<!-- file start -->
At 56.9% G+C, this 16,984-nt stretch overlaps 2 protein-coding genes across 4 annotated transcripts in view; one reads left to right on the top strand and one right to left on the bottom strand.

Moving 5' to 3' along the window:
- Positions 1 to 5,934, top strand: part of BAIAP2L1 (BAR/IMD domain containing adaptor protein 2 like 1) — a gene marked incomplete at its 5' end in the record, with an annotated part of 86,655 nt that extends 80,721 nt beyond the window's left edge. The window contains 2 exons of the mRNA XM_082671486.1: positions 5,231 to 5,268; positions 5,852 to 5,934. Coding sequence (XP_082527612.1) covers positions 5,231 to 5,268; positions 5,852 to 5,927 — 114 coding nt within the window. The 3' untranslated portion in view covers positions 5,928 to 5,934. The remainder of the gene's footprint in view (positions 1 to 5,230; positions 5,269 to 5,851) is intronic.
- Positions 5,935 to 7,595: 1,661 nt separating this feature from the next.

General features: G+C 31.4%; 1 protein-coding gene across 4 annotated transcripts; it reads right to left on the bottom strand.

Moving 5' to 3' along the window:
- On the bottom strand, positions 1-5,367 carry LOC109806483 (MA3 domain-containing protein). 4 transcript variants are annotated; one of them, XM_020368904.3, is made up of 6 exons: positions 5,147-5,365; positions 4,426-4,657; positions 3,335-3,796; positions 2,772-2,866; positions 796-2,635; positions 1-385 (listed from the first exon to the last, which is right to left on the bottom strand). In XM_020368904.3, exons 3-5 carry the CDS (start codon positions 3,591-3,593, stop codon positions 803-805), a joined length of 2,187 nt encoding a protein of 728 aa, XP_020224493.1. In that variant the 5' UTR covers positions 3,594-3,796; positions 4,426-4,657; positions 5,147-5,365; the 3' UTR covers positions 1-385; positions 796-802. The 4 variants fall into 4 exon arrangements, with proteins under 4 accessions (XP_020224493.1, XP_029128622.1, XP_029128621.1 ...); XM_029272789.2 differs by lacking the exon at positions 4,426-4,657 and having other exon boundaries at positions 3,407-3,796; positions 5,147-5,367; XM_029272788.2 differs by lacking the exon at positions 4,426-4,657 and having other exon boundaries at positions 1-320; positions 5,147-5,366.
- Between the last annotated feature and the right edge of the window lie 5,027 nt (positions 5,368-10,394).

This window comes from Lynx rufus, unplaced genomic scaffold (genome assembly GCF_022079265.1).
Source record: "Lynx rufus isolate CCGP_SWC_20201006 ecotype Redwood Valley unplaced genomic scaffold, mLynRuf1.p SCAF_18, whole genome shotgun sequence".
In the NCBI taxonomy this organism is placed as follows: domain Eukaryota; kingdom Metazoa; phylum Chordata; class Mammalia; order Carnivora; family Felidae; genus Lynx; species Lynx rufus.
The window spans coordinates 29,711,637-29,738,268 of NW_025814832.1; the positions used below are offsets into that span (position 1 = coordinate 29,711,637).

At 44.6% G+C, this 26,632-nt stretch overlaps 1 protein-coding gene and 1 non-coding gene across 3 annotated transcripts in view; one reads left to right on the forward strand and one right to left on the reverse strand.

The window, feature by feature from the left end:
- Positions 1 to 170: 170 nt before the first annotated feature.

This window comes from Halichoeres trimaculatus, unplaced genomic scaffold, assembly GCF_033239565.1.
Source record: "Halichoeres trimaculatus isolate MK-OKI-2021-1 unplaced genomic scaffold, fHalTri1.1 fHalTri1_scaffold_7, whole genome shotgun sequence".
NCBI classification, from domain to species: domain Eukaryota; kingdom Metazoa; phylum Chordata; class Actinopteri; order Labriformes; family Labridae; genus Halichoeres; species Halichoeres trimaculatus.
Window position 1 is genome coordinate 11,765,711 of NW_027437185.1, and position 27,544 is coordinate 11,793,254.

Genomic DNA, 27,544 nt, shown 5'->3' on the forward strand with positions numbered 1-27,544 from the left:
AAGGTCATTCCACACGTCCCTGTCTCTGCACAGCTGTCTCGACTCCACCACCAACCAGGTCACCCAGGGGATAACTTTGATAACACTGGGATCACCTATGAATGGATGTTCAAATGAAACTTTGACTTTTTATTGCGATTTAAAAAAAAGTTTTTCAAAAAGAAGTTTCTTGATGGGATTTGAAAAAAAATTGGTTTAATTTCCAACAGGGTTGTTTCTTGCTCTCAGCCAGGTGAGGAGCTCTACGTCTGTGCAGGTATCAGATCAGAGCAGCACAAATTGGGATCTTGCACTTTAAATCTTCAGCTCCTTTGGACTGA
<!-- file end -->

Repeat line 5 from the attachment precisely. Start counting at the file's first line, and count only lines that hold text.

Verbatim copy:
General features: G+C 31.4%; 1 protein-coding gene across 4 annotated transcripts; it reads right to left on the bottom strand.